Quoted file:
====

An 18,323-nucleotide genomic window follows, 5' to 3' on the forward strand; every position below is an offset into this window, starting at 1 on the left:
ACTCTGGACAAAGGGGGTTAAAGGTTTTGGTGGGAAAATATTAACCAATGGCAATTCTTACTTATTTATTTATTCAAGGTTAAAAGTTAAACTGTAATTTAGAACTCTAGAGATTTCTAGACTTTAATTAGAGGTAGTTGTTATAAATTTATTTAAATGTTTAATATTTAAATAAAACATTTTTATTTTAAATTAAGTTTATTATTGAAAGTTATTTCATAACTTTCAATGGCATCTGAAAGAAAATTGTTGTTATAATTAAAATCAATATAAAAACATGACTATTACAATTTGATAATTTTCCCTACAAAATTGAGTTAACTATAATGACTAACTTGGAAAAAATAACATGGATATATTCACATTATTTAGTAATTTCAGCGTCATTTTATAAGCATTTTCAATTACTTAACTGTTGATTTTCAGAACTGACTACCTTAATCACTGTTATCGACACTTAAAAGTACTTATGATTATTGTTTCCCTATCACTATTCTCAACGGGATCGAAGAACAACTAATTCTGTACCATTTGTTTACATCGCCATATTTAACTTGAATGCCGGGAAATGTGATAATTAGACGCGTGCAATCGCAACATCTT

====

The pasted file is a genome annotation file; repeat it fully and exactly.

An 18,323-nucleotide genomic window follows, 5' to 3' on the forward strand; every position below is an offset into this window, starting at 1 on the left:
ACTCTGGACAAAGGGGGTTAAAGGTTTTGGTGGGAAAATATTAACCAATGGCAATTCTTACTTATTTATTTATTCAAGGTTAAAAGTTAAACTGTAATTTAGAACTCTAGAGATTTCTAGACTTTAATTAGAGGTAGTTGTTATAAATTTATTTAAATGTTTAATATTTAAATAAAACATTTTTATTTTAAATTAAGTTTATTATTGAAAGTTATTTCATAACTTTCAATGGCATCTGAAAGAAAATTGTTGTTATAATTAAAATCAATATAAAAACATGACTATTACAATTTGATAATTTTCCCTACAAAATTGAGTTAACTATAATGACTAACTTGGAAAAAATAACATGGATATATTCACATTATTTAGTAATTTCAGCGTCATTTTATAAGCATTTTCAATTACTTAACTGTTGATTTTCAGAACTGACTACCTTAATCACTGTTATCGACACTTAAAAGTACTTATGATTATTGTTTCCCTATCACTATTCTCAACGGGATCGAAGAACAACTAATTCTGTACCATTTGTTTACATCGCCATATTTAACTTGAATGCCGGGAAATGTGATAATTAGACGCGTGCAATCGCAACATCTT